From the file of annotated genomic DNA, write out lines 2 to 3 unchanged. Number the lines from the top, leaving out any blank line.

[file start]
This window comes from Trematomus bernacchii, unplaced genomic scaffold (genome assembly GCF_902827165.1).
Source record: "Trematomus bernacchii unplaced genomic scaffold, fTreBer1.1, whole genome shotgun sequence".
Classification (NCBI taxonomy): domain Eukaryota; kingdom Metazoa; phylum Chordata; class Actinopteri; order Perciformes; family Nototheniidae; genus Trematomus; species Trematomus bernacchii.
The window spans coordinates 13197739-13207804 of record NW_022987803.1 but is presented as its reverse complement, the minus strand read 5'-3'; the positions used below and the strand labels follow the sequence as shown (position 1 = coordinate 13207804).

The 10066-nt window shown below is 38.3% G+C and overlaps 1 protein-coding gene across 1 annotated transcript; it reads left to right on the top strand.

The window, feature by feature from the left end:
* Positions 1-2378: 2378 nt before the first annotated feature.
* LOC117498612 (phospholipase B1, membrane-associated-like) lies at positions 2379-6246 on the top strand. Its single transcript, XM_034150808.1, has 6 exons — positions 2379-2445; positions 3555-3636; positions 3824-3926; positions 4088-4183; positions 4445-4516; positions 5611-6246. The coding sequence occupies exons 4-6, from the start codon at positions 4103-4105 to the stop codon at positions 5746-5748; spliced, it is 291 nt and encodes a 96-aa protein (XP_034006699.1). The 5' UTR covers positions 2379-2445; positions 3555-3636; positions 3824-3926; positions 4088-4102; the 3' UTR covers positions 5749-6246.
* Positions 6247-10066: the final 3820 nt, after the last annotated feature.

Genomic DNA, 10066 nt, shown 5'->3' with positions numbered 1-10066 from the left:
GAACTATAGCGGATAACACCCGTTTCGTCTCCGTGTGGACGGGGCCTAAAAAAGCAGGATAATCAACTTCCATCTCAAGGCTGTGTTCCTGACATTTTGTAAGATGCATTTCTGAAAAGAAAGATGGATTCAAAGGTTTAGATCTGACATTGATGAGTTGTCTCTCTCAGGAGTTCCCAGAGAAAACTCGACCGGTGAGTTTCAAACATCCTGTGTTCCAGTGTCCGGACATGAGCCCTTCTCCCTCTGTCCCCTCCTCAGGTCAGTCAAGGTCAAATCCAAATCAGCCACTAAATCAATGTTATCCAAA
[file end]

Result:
Source record: "Trematomus bernacchii unplaced genomic scaffold, fTreBer1.1, whole genome shotgun sequence".
Classification (NCBI taxonomy): domain Eukaryota; kingdom Metazoa; phylum Chordata; class Actinopteri; order Perciformes; family Nototheniidae; genus Trematomus; species Trematomus bernacchii.